Willie Maddren

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Willie Maddren
Personal information
Full name William Dixon Maddren
Date of birth (1951-01-11)11 January 1951
Place of birth Billingham, Teesside, England, UK
Date of death 29 August 2000(2000-08-29) (aged 49)
Place of death Stockton-on-Tees, England, UK
Playing position Defender
Senior career*
Years Team Apps (Gls)
1969–1979 Middlesbrough 293 (19)
National team
England under-23 5 (0)
Teams managed
1984–1986 Middlesbrough
* Senior club appearances and goals counted for the domestic league only.
† Appearances (Goals).

William Dixon "Willie" Maddren (11 January 1951 – 29 August 2000) was a football player for Middlesbrough Football Club between 1968 and 1979.

Footballer at Middlesbrough[edit]

Maddren made his debut on 12 April 1969 against Bury scoring a goal and suffering a broken nose. Despite starting his Boro career as a striker he was known as a classy central defender. In the 1970–71 season Maddren established himself in the Boro defence. In 1971 Middlesbrough manager Stan Anderson bought Mansfield Town central defender Stuart Boam to form a formidable defensive partnership with Maddren. In 1973, after repeated failures to gain promotion to the old First Division, Anderson left Boro and was replaced by World Cup winner Jack Charlton.

In the 1973–74 season Middlesbrough ran away with the old Second Division finishing 15 points clear from second place Luton Town(Under the old points system of 2 points for a win.) They were promoted to the First Division on 23 March 1974, finishing the season conceding only 30 goals, keeping 25 clean sheets in a 42 game programme. In the old First Division Boro were a strong, competent team just short of being top-class. The lack of a proven goalscorer was a factor in Boro failing to qualify for Europe in 1974–1975 by one place. Maddren claimed in later years that if Boro had bid for Malcolm Macdonald they would have challenged for the Championship. His manager concurred. Jack Charlton said his biggest regret in football was not winning the Championship in 1974–75.[citation needed]

Maddren played for England under-23's five times, but despite a call-up to the full England side he never played. This was a source of bitterness for Maddren and many commentators agreed with him. Maddren claimed if he played for a more glamorous team than Middlesbrough he would have played for England. He compared his treatment with that of Brian Greenhoff (Manchester United, Leeds United) who won 18 caps despite being less talented. When BBC Radio Five Live announced Maddren's death on its sports news in 2000, a guest on the station, football journalist Hugh McIlvanney claimed he[who?] was the best player never to play for England.[citation needed] Maddren's final appearance for Boro was on 3 September 1977 against West Bromwich Albion. He was only 26. Maddren had a persistent knee injury and he often played games when in pain. An operation was unsuccessful and he retired in 1979.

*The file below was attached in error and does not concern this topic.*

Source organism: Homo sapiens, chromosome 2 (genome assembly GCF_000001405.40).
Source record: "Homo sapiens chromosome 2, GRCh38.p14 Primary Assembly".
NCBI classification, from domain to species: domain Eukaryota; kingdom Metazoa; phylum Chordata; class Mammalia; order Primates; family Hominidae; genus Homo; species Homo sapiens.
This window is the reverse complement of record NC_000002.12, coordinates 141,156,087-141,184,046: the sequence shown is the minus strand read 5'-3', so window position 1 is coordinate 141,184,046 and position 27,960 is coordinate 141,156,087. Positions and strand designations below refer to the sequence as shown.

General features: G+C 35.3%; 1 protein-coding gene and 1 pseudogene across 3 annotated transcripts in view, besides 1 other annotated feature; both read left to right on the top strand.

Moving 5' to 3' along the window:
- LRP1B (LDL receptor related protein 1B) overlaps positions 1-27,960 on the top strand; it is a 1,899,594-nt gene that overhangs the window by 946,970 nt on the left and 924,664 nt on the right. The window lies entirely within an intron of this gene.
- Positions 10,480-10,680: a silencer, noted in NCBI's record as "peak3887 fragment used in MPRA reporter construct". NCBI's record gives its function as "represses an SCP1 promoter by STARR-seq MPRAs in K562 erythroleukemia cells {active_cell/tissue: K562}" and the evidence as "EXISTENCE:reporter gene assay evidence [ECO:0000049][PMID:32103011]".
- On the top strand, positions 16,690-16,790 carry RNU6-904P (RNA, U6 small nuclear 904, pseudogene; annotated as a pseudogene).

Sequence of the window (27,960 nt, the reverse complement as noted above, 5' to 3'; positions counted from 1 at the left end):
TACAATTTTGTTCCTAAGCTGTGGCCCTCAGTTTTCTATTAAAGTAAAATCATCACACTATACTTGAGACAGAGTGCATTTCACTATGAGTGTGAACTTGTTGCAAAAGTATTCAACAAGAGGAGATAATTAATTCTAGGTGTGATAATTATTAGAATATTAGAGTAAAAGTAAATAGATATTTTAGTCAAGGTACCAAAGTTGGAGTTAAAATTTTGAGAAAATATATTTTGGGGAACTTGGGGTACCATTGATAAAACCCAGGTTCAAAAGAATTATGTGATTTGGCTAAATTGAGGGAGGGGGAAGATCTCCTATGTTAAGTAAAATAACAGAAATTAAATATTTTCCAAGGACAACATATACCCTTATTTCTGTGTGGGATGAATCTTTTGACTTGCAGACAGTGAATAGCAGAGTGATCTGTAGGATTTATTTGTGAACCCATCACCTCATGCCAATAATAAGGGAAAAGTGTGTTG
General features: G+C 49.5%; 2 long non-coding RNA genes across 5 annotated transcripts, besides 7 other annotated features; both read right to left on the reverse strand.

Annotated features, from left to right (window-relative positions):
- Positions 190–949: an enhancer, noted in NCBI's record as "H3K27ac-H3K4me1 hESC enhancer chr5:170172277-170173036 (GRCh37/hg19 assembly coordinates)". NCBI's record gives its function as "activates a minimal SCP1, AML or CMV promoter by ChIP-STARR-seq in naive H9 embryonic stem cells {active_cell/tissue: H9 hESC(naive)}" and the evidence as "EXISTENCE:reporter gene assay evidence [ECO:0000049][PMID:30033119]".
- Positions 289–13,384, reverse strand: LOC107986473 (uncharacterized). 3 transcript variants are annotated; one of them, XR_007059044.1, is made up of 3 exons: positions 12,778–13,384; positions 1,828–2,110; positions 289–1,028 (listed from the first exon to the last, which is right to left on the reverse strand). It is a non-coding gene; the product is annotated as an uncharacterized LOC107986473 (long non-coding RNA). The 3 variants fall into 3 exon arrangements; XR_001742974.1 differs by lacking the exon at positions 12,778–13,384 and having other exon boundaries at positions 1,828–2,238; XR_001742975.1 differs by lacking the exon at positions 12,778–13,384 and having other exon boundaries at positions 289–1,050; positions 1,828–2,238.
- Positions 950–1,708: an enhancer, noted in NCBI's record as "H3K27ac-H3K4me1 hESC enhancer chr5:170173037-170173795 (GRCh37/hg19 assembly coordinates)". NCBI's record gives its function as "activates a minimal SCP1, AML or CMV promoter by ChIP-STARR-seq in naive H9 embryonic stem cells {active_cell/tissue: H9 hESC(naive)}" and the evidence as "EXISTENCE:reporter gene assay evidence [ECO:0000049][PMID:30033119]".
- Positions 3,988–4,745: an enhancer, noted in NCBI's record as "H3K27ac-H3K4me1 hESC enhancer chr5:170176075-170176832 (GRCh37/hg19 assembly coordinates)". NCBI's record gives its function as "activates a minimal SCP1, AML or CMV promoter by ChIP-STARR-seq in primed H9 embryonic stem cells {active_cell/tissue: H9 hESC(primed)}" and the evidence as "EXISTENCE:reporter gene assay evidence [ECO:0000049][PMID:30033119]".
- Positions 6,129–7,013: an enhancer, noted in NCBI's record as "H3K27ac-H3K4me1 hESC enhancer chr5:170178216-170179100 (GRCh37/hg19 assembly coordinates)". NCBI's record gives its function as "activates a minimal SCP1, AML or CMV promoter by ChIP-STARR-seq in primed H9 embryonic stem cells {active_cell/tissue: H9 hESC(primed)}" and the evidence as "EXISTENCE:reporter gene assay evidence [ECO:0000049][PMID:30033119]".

Management and legacy at Boro[edit]

When Malcolm Allison became Middlesbrough manager in 1982 Maddren returned to Ayresome Park as physiotherapist. By then Boro were struggling in the old Second Division. Allison was sacked on 24 March 1984, and was replaced by Jack Charlton as caretaker manager with Maddren as assistant. The new management team staved off relegation and Maddren was promoted to post of manager at the season's end.[citation needed]

This period brought financial difficulties which eventually led to liquidation in 1986 and the near loss of professional football on Teesside. At the end of 1985–86 season Boro were relegated to the old Third Division. By then Maddren was no longer manager. In his first full season 1984–85 Boro struggled and avoided relegation on the last day of the season, 11 May 1985 in Shrewsbury.[citation needed]

The following season Maddren was sacked with 13 games remaining, replaced by his assistant Bruce Rioch. Despite the failure to turn Boro round Maddren is remembered for his astute signings. Bernie Slaven was signed from part-time football in Scotland to become a Middlesbrough legend. He saw the potential of Gary Pallister, a defender with Northern League Billingham Town, despite a lacklustre trial with Boro reserves in front of previous manager Malcolm Allison. Both became internationals. Other signings Maddren made came to fruition under the managership of Bruce Rioch included Stephen Pears, a reserve goalkeeper from Manchester United, Brian Laws and Archie Stephens, important members of the Third Division promotion winning team of 1986–87. Maddren also brought youth team players through the ranks, including Colin Cooper and Stuart Ripley. Following his sacking Maddren concentrated on his successful sports shop business. The Willie Maddren Trophy is a charity football competition, whose proceeds go towards the Mike Findley MND Fund.[citation needed]

Illness[edit]

In 1995, Maddren was diagnosed with a terminal muscle-wasting disease motor neurone disease(MND). He became a campaigner for MND research, raising over £200,000 including £40,000 from his autobiography Extra Time. In 1996, a benefit match was arranged at the Riverside Stadium between Middlesbrough and Internazionale. He was given a standing ovation from over 20,000. A section of the Boro fans sang "Willie Maddren's Red and White Army", which he acknowledged with a wave.[citation needed]

Death[edit]

He died on 29 August 2000 at a hospice in Stockton-on-Tees, aged 49.

Sources[edit]

  • Obituary From a nostalgic football site
  • Boro's Best (1997) A book detailing Boro's top 50 players as chosen by players and fans.
  • An Essential History of Middlesbrough (2002)Usual statistics
  • Middlesbrough v Inter Milan Matchday magazine (1996)Includes interviews with Maddren

External links[edit]